Best known for its impact on high school and college athletic programs, Title IX allows women more access to participation in sports. Aside from its advance in the arena of sports, less publicized is how Title IX affects students, in particular, women, on university and college campuses.
Under Title IX and the Clery Act, students are guaranteed a right to education unencumbered by sexual violence and harassment. Even so, under the federal law Title IX, universities across the country are under fire for the way in which they handle sexual violence. The fact that one in four women are sexually assaulted while in college is egregious and unacceptable. This law not only applies to perpetrators who are more or less considered strangers, but also intimate partners within or outside of the respective institution. Universities and colleges need to be held to a higher standard in creating a safe environment for students. Perpetrators need to be held more accountable for the acts they commit.
While some higher education institutions have responded to students’ activism against sexual violence, many institutions take steps that are only beneficial for the schools’ public relations. These steps are largely superficial and even harmful to student survivors dealing with the aftermath of sexual violence. In the past, women’s personal and private experiences have been used as platforms for social activism. Women should be able to report their own experiences of assault without their information being publicized; victims’ stories should not be revealed without their consent. When Title IX incidents are handled correctly, victims should have access to privacy, protection, and dignity.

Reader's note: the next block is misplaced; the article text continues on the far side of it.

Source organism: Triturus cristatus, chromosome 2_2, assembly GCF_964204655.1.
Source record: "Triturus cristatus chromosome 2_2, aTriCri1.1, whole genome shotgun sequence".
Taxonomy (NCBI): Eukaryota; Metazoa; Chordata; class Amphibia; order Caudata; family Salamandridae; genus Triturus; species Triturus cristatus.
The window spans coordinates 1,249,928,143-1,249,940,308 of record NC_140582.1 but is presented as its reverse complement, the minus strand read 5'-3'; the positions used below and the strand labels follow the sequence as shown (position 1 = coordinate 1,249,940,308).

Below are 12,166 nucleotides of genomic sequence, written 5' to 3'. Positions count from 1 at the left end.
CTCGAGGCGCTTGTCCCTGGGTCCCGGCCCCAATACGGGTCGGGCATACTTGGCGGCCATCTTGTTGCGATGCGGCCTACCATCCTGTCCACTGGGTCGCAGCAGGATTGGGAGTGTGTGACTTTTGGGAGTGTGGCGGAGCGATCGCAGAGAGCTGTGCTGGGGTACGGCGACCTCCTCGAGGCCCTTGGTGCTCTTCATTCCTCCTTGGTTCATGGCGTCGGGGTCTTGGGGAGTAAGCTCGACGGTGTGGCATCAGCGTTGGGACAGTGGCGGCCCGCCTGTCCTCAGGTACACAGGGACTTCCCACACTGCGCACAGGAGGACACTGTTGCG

Although Title IX is a valuable first step in the right direction, there is still much work to be done. The need for schools to refocus their actions and policy around the interests of students is immediate and imperative. Thankfully, there are ways students can work to change the way their school handles sexual violence and policy.
To raise awareness about Title IX, students can:
- Advocate for their school to require comprehensive Title IX sessions for new students
- Demand that their school hire a well-qualified full-time Title IX coordinator if the school doesn’t already have one
- Join or create a group on campus to raise awareness about Title IX and support survivors of sexual violence
- Speak with administration about meeting the needs of students under Title IX
- File a Title IX complaint with the U.S. Department of Education to investigate school policies and practices
- File a lawsuit against their school under Title IX if their school is not already compliant
Access to education is a fundamental civil right; women should be able to enjoy their education without the burden and hindrance of sexual violence. To learn more about Title IX and how you can be an agent of change on your campus, please visit www.knowyourix.com.
Dayan Flynn-Walsh was a NWHN Intern in Summer 2015.
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